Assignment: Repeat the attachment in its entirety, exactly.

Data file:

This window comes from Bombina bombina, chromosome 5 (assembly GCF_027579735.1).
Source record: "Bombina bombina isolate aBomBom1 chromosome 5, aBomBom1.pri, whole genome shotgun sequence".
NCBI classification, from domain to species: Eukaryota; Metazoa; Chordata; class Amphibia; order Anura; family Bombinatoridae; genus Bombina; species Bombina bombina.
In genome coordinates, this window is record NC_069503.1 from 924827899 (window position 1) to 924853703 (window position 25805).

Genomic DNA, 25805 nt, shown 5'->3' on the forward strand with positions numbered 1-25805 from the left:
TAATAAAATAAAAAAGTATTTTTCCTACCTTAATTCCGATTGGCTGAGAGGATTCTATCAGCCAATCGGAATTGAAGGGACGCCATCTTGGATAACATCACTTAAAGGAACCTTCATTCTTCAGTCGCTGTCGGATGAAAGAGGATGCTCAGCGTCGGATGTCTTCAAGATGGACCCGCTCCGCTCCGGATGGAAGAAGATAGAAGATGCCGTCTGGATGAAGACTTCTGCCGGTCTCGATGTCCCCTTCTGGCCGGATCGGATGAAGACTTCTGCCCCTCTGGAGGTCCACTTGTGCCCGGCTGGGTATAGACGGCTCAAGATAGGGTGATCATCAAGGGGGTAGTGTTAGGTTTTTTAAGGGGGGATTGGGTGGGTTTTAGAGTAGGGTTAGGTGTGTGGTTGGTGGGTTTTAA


This window comes from Bombina bombina, chromosome 5 (assembly GCF_027579735.1).
Source record: "Bombina bombina isolate aBomBom1 chromosome 5, aBomBom1.pri, whole genome shotgun sequence".
NCBI classification, from domain to species: Eukaryota; Metazoa; Chordata; class Amphibia; order Anura; family Bombinatoridae; genus Bombina; species Bombina bombina.
In genome coordinates, this window is record NC_069503.1 from 924827899 (window position 1) to 924853703 (window position 25805).

Genomic DNA, 25805 nt, shown 5'->3' on the forward strand with positions numbered 1-25805 from the left:
TAATAAAATAAAAAAGTATTTTTCCTACCTTAATTCCGATTGGCTGAGAGGATTCTATCAGCCAATCGGAATTGAAGGGACGCCATCTTGGATAACATCACTTAAAGGAACCTTCATTCTTCAGTCGCTGTCGGATGAAAGAGGATGCTCAGCGTCGGATGTCTTCAAGATGGACCCGCTCCGCTCCGGATGGAAGAAGATAGAAGATGCCGTCTGGATGAAGACTTCTGCCGGTCTCGATGTCCCCTTCTGGCCGGATCGGATGAAGACTTCTGCCCCTCTGGAGGTCCACTTGTGCCCGGCTGGGTATAGACGGCTCAAGATAGGGTGATCATCAAGGGGGTAGTGTTAGGTTTTTTAAGGGGGGATTGGGTGGGTTTTAGAGTAGGGTTAGGTGTGTGGTTGGTGGGTTTTAA